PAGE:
National Comprehensive Cancer Network prostate cancer guidelines for the prediction of life expectancy recommend subtracting 50% of life table predicted longevity for those in the lowest quartile of health. However, it is unclear how to identify these men and if their survival is uniform.Materials and Methods:
We sampled records of 1,482 men diagnosed with prostate cancer from 1998 to 2004 at 2 VA hospitals. We identified men in the lowest quartile of health by age using Charlson scores, calculated their NCCN predicted life expectancy, and compared this with observed median survival in aggregate and across comorbidity subgroups.Results:
Men with Charlson scores of 2+ (age less than 75 years) and 3+ (age 75 years or older) comprised the lowest quartile of health. Among those younger than 65, 65 to 69, 70 to 74, 75 to 79 and 80 years or older, observed survival vs NCCN predicted life expectancy in years was similar at 10.4 vs 11.1, 10.0 vs 7.8, 6.2 vs 6.4, 4.4 vs 4.9 and 3.7 vs 3.3, respectively. Yet within the lowest quartile there was significant heterogeneity in survival among men with differing Charlson scores. For example, men age 65 to 69 years with Charlson scores 2, 3 and 4+ had an observed median survival greater than 13.3, 9.4 and 4.3 years, respectively. NCCN guidelines misclassified 10-year life expectancy in 24% and 56% of men age less than 65 and 65 to 69 years, and 5-year life expectancy in 18% of men age 70 to 74 years.Conclusions:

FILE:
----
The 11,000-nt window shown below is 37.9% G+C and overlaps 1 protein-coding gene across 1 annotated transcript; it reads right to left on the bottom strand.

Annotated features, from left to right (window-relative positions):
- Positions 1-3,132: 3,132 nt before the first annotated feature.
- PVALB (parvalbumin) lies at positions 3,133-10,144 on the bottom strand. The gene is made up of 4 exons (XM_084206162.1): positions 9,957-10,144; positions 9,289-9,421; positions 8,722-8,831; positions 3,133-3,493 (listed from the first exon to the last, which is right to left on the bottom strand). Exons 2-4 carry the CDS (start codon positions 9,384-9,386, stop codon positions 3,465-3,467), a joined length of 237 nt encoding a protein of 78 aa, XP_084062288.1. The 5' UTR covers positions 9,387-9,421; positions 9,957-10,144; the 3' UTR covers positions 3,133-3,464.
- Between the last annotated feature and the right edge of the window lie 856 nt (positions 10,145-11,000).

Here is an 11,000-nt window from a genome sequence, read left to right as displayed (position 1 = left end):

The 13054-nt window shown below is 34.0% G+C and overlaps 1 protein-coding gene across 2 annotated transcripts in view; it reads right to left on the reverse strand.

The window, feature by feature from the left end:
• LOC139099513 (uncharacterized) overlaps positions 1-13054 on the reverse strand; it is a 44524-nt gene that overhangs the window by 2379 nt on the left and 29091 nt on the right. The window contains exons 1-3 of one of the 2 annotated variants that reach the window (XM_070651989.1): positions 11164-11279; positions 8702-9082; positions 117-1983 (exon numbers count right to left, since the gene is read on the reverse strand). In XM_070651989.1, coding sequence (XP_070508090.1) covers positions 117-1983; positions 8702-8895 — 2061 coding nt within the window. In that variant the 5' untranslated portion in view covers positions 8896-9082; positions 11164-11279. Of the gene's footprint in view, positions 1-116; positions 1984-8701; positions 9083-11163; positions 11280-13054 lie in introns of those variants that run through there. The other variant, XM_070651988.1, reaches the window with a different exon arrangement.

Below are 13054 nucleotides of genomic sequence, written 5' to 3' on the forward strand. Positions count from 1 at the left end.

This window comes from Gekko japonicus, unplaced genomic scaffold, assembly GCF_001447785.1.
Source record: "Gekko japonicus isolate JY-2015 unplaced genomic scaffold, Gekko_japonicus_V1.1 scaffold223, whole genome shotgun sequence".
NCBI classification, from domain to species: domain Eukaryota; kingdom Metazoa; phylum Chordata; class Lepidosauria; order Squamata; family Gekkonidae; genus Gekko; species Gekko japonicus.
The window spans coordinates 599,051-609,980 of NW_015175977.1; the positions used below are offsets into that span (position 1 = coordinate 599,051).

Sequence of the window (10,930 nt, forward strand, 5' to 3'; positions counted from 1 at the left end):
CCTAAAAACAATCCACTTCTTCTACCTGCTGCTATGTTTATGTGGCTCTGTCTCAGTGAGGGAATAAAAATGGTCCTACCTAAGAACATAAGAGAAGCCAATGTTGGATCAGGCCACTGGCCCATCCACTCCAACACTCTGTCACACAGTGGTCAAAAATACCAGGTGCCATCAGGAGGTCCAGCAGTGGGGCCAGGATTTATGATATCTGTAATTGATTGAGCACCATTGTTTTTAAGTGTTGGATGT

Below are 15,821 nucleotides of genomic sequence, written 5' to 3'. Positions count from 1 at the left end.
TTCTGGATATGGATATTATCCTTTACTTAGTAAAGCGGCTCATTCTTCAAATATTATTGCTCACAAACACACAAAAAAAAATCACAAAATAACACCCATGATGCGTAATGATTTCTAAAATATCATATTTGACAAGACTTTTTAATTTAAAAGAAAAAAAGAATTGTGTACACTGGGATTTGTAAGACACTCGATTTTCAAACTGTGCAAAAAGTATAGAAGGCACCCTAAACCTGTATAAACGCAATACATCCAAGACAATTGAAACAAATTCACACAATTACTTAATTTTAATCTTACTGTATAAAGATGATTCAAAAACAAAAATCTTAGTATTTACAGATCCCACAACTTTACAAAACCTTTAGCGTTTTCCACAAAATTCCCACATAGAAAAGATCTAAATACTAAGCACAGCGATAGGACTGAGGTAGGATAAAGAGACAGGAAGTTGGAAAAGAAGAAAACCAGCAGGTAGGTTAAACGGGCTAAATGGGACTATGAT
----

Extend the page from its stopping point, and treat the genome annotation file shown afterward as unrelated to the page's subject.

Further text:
While NCCN predictions matched observed survival on average for the lowest quartile of health, there was substantial heterogeneity in survival by Charlson scores. More granular assessments of life expectancy should be used for those at highest risk for mortality.